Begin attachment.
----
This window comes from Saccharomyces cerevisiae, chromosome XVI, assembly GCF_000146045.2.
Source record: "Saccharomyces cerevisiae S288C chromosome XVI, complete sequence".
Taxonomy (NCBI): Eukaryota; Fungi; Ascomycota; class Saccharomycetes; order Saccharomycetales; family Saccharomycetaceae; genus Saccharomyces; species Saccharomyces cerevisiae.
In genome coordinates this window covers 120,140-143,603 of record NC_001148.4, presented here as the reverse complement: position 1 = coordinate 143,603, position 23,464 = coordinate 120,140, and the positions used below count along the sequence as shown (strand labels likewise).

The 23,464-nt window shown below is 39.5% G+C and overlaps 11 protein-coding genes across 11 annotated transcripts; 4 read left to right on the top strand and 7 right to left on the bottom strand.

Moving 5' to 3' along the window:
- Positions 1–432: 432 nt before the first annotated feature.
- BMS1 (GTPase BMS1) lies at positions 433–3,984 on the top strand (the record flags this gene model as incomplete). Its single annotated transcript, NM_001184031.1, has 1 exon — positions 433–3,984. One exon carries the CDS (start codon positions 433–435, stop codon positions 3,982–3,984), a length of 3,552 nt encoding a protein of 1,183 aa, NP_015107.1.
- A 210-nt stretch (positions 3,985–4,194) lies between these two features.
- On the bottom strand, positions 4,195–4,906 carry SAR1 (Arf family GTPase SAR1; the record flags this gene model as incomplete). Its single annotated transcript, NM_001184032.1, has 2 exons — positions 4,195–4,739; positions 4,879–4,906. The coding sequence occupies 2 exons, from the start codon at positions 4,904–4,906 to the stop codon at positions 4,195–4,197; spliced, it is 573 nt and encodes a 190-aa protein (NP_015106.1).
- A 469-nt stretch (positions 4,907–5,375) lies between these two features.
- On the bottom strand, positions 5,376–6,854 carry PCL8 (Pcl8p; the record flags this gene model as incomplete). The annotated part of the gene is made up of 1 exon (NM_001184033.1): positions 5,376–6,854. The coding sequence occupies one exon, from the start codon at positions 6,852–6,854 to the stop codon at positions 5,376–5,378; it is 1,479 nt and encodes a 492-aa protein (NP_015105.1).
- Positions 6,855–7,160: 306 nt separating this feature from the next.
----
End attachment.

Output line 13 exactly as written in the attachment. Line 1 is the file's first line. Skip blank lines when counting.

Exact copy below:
- Positions 6,855–7,160: 306 nt separating this feature from the next.